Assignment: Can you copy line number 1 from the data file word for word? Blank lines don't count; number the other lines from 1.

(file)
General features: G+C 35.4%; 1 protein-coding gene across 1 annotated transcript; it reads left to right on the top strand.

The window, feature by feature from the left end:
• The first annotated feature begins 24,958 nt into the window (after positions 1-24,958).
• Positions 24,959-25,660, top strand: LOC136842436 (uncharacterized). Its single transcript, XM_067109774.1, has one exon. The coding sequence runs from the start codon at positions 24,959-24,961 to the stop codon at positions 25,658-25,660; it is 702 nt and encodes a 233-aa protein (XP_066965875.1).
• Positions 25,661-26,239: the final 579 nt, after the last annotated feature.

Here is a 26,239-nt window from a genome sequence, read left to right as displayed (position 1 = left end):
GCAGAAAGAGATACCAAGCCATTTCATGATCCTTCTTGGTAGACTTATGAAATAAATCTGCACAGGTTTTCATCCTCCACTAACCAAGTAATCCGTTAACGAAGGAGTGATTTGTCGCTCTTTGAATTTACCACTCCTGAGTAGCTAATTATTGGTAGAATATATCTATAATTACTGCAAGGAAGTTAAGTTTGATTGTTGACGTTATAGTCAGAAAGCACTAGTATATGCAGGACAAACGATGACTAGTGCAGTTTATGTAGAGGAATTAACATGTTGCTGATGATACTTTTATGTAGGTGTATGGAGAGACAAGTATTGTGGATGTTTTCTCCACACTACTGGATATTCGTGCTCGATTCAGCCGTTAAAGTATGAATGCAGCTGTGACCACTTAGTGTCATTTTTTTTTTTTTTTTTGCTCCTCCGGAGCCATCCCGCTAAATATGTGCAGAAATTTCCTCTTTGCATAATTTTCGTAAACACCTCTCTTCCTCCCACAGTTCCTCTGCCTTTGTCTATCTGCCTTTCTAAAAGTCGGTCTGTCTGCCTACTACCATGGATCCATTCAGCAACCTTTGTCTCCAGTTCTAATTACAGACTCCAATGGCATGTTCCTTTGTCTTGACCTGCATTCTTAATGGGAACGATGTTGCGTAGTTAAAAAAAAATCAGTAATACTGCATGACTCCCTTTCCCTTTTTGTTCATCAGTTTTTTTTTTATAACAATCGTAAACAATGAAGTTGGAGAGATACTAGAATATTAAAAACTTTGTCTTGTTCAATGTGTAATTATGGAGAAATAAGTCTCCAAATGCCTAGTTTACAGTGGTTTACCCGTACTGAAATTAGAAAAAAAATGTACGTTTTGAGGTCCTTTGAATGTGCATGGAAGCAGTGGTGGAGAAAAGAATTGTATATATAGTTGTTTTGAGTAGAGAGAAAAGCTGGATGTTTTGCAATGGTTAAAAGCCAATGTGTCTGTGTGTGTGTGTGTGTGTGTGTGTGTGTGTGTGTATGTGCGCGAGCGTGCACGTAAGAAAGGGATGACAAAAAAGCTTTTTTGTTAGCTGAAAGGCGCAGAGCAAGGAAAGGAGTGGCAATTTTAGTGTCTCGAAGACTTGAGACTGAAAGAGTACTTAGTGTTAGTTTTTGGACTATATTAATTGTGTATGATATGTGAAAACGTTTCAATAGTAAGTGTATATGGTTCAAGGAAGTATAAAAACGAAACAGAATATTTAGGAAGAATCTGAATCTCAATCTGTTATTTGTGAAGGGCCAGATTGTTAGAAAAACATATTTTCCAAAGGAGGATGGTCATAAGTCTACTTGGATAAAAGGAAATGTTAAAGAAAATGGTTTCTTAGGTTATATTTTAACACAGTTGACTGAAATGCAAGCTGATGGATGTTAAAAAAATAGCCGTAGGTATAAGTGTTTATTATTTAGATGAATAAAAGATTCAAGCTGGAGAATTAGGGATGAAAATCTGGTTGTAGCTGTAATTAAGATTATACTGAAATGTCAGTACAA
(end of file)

General features: G+C 35.4%; 1 protein-coding gene across 1 annotated transcript; it reads left to right on the top strand.